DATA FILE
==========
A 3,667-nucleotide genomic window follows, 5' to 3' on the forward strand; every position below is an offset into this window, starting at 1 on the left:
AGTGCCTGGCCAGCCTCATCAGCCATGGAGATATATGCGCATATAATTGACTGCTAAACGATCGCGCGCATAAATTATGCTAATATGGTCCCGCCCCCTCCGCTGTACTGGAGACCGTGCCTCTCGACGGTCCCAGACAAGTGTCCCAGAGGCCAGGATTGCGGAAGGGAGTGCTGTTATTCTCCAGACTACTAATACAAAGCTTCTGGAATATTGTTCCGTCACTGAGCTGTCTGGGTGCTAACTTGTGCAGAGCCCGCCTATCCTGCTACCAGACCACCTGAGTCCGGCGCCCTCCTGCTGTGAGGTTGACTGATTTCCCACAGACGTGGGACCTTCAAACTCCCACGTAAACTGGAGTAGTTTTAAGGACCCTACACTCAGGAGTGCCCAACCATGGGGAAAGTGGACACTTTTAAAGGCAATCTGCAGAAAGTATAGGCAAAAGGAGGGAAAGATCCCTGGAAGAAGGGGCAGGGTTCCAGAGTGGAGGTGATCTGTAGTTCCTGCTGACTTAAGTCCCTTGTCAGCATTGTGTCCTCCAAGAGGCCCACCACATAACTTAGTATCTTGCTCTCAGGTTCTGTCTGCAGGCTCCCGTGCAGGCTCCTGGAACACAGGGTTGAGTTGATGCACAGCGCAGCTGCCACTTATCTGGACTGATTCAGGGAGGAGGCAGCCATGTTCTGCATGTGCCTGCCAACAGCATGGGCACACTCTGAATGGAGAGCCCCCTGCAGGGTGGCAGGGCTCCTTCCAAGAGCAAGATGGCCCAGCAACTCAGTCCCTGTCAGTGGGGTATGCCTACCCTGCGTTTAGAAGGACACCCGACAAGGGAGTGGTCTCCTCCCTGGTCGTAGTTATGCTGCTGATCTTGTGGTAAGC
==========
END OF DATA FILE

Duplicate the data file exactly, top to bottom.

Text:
A 3,667-nucleotide genomic window follows, 5' to 3' on the forward strand; every position below is an offset into this window, starting at 1 on the left:
AGTGCCTGGCCAGCCTCATCAGCCATGGAGATATATGCGCATATAATTGACTGCTAAACGATCGCGCGCATAAATTATGCTAATATGGTCCCGCCCCCTCCGCTGTACTGGAGACCGTGCCTCTCGACGGTCCCAGACAAGTGTCCCAGAGGCCAGGATTGCGGAAGGGAGTGCTGTTATTCTCCAGACTACTAATACAAAGCTTCTGGAATATTGTTCCGTCACTGAGCTGTCTGGGTGCTAACTTGTGCAGAGCCCGCCTATCCTGCTACCAGACCACCTGAGTCCGGCGCCCTCCTGCTGTGAGGTTGACTGATTTCCCACAGACGTGGGACCTTCAAACTCCCACGTAAACTGGAGTAGTTTTAAGGACCCTACACTCAGGAGTGCCCAACCATGGGGAAAGTGGACACTTTTAAAGGCAATCTGCAGAAAGTATAGGCAAAAGGAGGGAAAGATCCCTGGAAGAAGGGGCAGGGTTCCAGAGTGGAGGTGATCTGTAGTTCCTGCTGACTTAAGTCCCTTGTCAGCATTGTGTCCTCCAAGAGGCCCACCACATAACTTAGTATCTTGCTCTCAGGTTCTGTCTGCAGGCTCCCGTGCAGGCTCCTGGAACACAGGGTTGAGTTGATGCACAGCGCAGCTGCCACTTATCTGGACTGATTCAGGGAGGAGGCAGCCATGTTCTGCATGTGCCTGCCAACAGCATGGGCACACTCTGAATGGAGAGCCCCCTGCAGGGTGGCAGGGCTCCTTCCAAGAGCAAGATGGCCCAGCAACTCAGTCCCTGTCAGTGGGGTATGCCTACCCTGCGTTTAGAAGGACACCCGACAAGGGAGTGGTCTCCTCCCTGGTCGTAGTTATGCTGCTGATCTTGTGGTAAGC